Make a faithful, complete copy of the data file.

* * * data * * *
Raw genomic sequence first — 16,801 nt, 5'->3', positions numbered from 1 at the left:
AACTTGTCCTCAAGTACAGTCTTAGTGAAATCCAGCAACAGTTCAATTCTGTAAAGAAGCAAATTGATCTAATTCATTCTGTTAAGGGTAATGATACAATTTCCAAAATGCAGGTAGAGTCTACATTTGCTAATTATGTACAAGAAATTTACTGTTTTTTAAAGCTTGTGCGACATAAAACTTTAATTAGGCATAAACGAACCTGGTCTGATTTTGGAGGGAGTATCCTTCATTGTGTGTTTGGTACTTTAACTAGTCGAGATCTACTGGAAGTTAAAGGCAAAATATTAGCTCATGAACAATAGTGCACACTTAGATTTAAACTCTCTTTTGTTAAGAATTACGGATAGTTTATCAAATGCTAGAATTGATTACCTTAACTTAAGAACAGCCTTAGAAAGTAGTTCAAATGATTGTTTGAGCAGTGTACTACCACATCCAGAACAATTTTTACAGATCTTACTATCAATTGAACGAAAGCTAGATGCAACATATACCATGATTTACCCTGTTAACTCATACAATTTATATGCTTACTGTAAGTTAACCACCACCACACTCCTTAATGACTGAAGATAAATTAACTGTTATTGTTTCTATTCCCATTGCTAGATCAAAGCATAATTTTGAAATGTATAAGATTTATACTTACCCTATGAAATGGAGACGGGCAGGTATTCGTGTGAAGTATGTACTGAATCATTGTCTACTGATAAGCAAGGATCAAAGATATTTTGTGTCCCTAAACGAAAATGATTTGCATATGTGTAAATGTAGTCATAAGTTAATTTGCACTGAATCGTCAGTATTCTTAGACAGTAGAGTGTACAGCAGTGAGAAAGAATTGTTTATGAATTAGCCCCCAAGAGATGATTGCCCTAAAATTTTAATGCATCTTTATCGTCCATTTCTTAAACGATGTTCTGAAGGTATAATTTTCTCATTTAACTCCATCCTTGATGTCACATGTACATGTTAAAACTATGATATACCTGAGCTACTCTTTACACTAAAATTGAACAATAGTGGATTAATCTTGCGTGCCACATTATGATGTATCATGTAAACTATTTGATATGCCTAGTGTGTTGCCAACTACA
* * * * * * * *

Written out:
Raw genomic sequence first — 16,801 nt, 5'->3', positions numbered from 1 at the left:
AACTTGTCCTCAAGTACAGTCTTAGTGAAATCCAGCAACAGTTCAATTCTGTAAAGAAGCAAATTGATCTAATTCATTCTGTTAAGGGTAATGATACAATTTCCAAAATGCAGGTAGAGTCTACATTTGCTAATTATGTACAAGAAATTTACTGTTTTTTAAAGCTTGTGCGACATAAAACTTTAATTAGGCATAAACGAACCTGGTCTGATTTTGGAGGGAGTATCCTTCATTGTGTGTTTGGTACTTTAACTAGTCGAGATCTACTGGAAGTTAAAGGCAAAATATTAGCTCATGAACAATAGTGCACACTTAGATTTAAACTCTCTTTTGTTAAGAATTACGGATAGTTTATCAAATGCTAGAATTGATTACCTTAACTTAAGAACAGCCTTAGAAAGTAGTTCAAATGATTGTTTGAGCAGTGTACTACCACATCCAGAACAATTTTTACAGATCTTACTATCAATTGAACGAAAGCTAGATGCAACATATACCATGATTTACCCTGTTAACTCATACAATTTATATGCTTACTGTAAGTTAACCACCACCACACTCCTTAATGACTGAAGATAAATTAACTGTTATTGTTTCTATTCCCATTGCTAGATCAAAGCATAATTTTGAAATGTATAAGATTTATACTTACCCTATGAAATGGAGACGGGCAGGTATTCGTGTGAAGTATGTACTGAATCATTGTCTACTGATAAGCAAGGATCAAAGATATTTTGTGTCCCTAAACGAAAATGATTTGCATATGTGTAAATGTAGTCATAAGTTAATTTGCACTGAATCGTCAGTATTCTTAGACAGTAGAGTGTACAGCAGTGAGAAAGAATTGTTTATGAATTAGCCCCCAAGAGATGATTGCCCTAAAATTTTAATGCATCTTTATCGTCCATTTCTTAAACGATGTTCTGAAGGTATAATTTTCTCATTTAACTCCATCCTTGATGTCACATGTACATGTTAAAACTATGATATACCTGAGCTACTCTTTACACTAAAATTGAACAATAGTGGATTAATCTTGCGTGCCACATTATGATGTATCATGTAAACTATTTGATATGCCTAGTGTGTTGCCAACTACA